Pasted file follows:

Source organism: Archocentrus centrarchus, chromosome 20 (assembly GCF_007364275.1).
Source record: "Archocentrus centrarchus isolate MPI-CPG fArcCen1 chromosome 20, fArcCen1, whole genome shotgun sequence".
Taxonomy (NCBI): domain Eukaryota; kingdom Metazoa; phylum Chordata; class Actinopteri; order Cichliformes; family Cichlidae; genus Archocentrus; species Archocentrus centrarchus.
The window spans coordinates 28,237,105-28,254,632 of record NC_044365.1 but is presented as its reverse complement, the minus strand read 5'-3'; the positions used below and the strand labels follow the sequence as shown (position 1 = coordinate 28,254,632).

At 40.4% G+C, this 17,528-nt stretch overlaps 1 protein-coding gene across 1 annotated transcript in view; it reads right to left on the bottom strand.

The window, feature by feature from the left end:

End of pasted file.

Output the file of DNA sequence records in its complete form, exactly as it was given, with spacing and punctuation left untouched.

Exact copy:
Source organism: Archocentrus centrarchus, chromosome 20 (assembly GCF_007364275.1).
Source record: "Archocentrus centrarchus isolate MPI-CPG fArcCen1 chromosome 20, fArcCen1, whole genome shotgun sequence".
Taxonomy (NCBI): domain Eukaryota; kingdom Metazoa; phylum Chordata; class Actinopteri; order Cichliformes; family Cichlidae; genus Archocentrus; species Archocentrus centrarchus.
The window spans coordinates 28,237,105-28,254,632 of record NC_044365.1 but is presented as its reverse complement, the minus strand read 5'-3'; the positions used below and the strand labels follow the sequence as shown (position 1 = coordinate 28,254,632).

At 40.4% G+C, this 17,528-nt stretch overlaps 1 protein-coding gene across 1 annotated transcript in view; it reads right to left on the bottom strand.

The window, feature by feature from the left end: